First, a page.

• Money = Paper + Faith

    Money.

    What is money?

    Did you ever ask yourself that? It’s actually a very tricky question. It’s paper plus faith. That’s it. Paper plus faith.

    I work across from the Federal Reserve in Boston. I see the armored trucks drive in and out of their underground bunker all day. Trucks of paper. The US Government prints it, circulates it, and shreds it when they are done. People put their faith in it… a faith secured by the US Government.

    What is the government actually securing? It says it right on each bill “This note is legal tender for all debts, public and private.” That’s it… debts. US law says that if I want to use this paper to pay a creditor to settle my debts, then I can do that. The creditor can’t take my house or other things of value as long as I’ve provided this paper. Legal tender for debts.

    Interestingly, there is no law that says that I can use this paper to buy goods such as milk, bread or iPhones. If someone required me to pay with kittens or bitcoins, that would be ok. The law is just about debts. You can pay your debts with money.

    So what is debt?

    Did you ever ask yourself that? It’s actually a tricky question.

    I mean if money was created to deal with debts… then debt must have been invented before money, right? If the sole purpose of money is a way to settle debts, then the concept of debt must be bigger than the concept of money.

    Well it is.

    Debt is an obligation. Debt is a feeling. It’s a feeling of obligation and gratitude. When I have a debt of gratitude. I’m indebted to your kindness.

    Some people have a very small view of debt. They believe if their financial debts are paid, then the are debt free. Au contraire. That ignores the debt of gratitude that they owe to the many people who have helped them through their lives. And the debt of gratitude that they owe to God.

    Nobody is debt free. No one.

    I feel a debt of gratitude to the previous generations who built this church. Every week, I sit in a church that they built. I sit in church pews that I didn’t buy. I enjoy an organization that I didn’t build.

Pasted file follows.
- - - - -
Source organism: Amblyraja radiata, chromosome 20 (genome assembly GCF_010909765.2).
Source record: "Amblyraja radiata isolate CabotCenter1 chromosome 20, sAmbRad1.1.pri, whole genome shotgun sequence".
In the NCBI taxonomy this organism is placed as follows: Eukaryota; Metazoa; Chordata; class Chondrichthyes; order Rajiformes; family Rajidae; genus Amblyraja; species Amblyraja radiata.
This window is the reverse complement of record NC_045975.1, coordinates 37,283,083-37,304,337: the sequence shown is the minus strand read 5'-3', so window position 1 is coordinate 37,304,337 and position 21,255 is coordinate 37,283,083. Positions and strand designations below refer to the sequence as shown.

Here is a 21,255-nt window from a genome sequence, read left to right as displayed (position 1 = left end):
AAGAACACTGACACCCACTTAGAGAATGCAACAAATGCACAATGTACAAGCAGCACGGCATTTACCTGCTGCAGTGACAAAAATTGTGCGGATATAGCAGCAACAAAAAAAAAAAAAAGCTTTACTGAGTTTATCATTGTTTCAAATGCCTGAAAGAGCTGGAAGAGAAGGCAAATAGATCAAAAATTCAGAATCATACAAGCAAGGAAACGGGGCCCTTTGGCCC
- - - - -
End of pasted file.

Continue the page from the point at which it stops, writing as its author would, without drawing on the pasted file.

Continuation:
And I feel a debt of gratitude to the generations before me that found the time and money and willpower in their busy lives to make this church. It would be selfish for me to fall into the trap of minimizing or ignoring the sacrifices these previous generations made as compared to my own. I mean, in the early days people didn’t have washing machines and rode horses to church. And here I am. I can barely get myself and the kids out the door on time because everybody is on the ipads and doesn’t have shoes on.

    I’m indebted to the generations before me.

    And I’m not planning to be the generation that doesn’t pull my weight. I’m not going to take these things for granted. I’m not going to let things decay on my watch. That’s the attitude that I take toward my personal property, my church, my community, my nation, my world, and my God.

    When I die, I hope that to leave this church a better institution than when I found it. I hope somebody in the next generation will recognize many things that my generation has contributed to the church. Community outreach. Organ restoration. New worship spaces. I don’t know what that legacy will be exactly, but I hope that our grandchildren and great grandchildren find a great and vibrant church and faith community.

    So, please give to the church this year as a reflection of our debts of gratitude to the many generations before us that brought us to where we are today. And please think about how we’d like the next generation to view our contribution to God’s work.

    Thanks for your attention.

    -Aaron Kneiss

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